Iowa State College of Business Launches New CyBIZ Lab
Source Newsroom: Iowa State University
Newswise — AMES, Iowa – An initiative to expand experiential learning for Iowa State University students will also provide businesses with access to market research and consulting services. ISU’s College of Business created CyBIZ Lab as a way for students to gain real work experience.
College of Business faculty members have worked for years with private business and industry as well as nonprofits to provide students with hands-on learning in the classroom. The new lab will generate more opportunities for students, of all majors, to work with businesses both in and out of the classroom. It will also streamline the process for organizations wanting to partner with faculty and students on research projects.
“We want to enhance the student experience and one way to do that is through this new experiential learning initiative,” said David Spalding, the Raisbeck Endowed Dean of the College of Business. “Giving students the opportunity to work directly with businesses will further develop the skills they’re learning in the classroom and give them a competitive edge in their job search and after graduation.”
Students will have the opportunity to work on live case studies, to be part of a team working to solve problems or conduct research for businesses as well as support existing or launch new entrepreneurial ideas. Depending on the nature of the project, companies will pay a fee to sponsor the students, with the support of faculty, for the work.
Judi Eyles, interim director of CyBIZ Lab, works directly with businesses interested in the services CyBIZ Lab has to offer. She hired four graduate students this past fall to conduct research for WebFilings and the Iowa Arboretum. The graduate students will lead a team of undergraduates this spring to work on four new projects with organizations such as C.H. Robinson and Prairie Rivers Iowa.
“Students bring a different perspective that the companies value. This experience allows students to demonstrate their skills and abilities to companies that may very well be potential employers,” Eyles said. “It also gives faculty an opportunity to engage with businesses and they can bring that experience to the classroom and their research.”
Students value real experience
Mohit Sharma spent four years in the business world before returning to school to earn his MBA at Iowa State. Now working for CyBIZ Lab he’s building on his previous work experience in ways that cannot be duplicated in the classroom.
“When you’re working with a corporation it’s entirely different than a college project,” Sharma said. “You realize this is a real problem for business. We’re learning there are limitations, there are guidelines and you cannot control everything.”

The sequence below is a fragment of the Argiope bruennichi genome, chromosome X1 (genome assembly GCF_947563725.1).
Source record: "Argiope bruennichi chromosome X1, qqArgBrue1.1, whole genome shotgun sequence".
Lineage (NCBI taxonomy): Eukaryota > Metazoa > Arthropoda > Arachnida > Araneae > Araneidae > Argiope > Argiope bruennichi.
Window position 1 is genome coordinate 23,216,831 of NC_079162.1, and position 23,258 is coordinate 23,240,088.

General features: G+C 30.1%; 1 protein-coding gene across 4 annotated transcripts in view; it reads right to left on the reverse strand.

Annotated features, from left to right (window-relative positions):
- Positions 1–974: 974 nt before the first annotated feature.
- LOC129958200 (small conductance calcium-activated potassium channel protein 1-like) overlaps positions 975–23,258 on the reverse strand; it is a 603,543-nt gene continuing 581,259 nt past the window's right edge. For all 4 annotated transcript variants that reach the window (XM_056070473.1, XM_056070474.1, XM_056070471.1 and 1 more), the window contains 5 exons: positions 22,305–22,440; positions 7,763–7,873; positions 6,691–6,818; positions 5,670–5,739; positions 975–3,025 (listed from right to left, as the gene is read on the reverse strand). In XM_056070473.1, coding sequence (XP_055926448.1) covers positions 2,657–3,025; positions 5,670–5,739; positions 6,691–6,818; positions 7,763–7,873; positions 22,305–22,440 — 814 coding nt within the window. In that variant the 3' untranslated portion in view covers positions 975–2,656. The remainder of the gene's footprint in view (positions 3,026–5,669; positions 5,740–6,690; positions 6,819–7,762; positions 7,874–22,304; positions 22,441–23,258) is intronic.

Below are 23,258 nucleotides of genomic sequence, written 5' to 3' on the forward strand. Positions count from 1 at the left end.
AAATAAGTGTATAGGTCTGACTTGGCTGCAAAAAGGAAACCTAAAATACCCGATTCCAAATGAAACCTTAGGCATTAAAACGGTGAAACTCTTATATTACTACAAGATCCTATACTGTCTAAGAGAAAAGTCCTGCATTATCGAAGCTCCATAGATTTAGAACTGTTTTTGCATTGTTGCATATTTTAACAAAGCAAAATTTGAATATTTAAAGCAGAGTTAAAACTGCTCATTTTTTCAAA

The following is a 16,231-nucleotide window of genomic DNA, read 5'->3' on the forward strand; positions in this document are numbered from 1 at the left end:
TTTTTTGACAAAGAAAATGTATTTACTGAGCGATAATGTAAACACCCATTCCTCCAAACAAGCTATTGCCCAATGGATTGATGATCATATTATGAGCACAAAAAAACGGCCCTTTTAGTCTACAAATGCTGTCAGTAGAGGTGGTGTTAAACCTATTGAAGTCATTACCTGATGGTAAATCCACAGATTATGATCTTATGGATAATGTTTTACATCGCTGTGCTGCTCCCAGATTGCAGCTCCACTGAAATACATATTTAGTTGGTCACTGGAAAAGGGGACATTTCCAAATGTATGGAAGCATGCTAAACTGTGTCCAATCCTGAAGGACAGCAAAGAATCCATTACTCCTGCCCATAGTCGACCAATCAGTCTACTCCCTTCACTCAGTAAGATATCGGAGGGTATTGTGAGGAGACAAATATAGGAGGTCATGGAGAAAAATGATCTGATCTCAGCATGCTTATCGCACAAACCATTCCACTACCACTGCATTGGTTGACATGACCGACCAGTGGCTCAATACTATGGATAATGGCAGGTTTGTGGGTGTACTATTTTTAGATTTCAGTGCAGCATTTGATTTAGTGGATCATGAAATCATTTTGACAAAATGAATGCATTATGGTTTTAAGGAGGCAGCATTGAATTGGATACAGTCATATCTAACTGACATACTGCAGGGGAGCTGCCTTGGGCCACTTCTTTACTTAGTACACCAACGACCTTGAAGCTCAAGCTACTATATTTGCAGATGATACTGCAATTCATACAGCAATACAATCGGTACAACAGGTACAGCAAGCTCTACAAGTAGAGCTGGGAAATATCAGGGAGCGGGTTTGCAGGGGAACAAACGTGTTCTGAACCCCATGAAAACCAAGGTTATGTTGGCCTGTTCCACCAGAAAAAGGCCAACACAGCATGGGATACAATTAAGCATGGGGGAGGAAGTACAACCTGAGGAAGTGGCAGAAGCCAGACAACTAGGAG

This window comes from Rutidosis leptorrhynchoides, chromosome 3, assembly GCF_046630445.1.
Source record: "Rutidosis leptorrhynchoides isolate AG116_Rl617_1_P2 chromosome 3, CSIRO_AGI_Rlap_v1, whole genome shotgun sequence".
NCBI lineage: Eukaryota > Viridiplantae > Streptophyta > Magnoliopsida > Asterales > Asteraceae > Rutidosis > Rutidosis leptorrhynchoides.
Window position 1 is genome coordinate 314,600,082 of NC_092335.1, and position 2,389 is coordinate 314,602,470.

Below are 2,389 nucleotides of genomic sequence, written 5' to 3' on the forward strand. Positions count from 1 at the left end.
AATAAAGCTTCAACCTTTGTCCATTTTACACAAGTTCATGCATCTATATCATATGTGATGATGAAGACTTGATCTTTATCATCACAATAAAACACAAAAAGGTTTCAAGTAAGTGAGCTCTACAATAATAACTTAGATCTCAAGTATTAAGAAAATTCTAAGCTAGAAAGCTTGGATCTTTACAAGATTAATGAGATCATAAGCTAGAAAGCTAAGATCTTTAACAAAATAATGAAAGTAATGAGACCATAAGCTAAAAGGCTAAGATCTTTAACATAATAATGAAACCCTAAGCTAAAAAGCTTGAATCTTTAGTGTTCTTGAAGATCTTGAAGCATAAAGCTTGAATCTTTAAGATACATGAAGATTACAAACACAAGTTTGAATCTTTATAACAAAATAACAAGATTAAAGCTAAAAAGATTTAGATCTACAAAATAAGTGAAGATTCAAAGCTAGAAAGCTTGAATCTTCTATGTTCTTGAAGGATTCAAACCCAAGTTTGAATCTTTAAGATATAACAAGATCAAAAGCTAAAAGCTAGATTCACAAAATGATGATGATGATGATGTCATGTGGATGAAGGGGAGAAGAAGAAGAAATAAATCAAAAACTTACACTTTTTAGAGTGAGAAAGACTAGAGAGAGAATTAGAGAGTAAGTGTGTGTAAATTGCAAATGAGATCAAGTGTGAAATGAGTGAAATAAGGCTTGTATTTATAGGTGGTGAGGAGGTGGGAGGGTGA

Sharma and Alex Andrade, a graduate student who also works in the lab, had to troubleshoot and find solutions to the limitations they faced this past fall while conducting surveys and compiling data about employee development trends for clients. The experience of working through those issues and then presenting the research to company officials gave Andrade confidence and a feeling he was contributing to the client’s organization.
“The biggest thing I get from this experience comes from the people I’m meeting. Hopefully, they’ll remember the work that I’m doing and that will help me get a job one day,” Andrade said. “It’s all about making those connections.”
Businesses benefit too
C.H. Robinson, a third-party logistics provider based in Minnesota, is an initial founding sponsor for CyBIZ Lab. The company values the expertise faculty and students provide for research and it knows working with students is a good recruiting tool. ISU students will be part of a project this spring to analyze how C.H. Robinson can differentiate between price and the value of the service it provides for its customers.
Mark Walker, a senior vice president who serves on the lab’s advisory board, hopes the project will lead to new ideas for supply chains that will benefit the company’s relationship with clients. The Iowa State alum knows the CyBIZ model will also give students the skills they need to compete in the workforce.
“What I’ve learned over the years is that experience is really the best means to truly grasp and understand a concept,” Walker said. “CyBIZ Lab is designed to give students a current business problem to solve. I think having that problem in front of them forces them to apply all their learned skills simultaneously.”
Interested businesses can find more information at: www.business.iastate.edu/cybizlab. Eyles says they’re open to working with businesses of any size, startups and nonprofits. Students can find more information about job postings and projects on the CyBIZ website.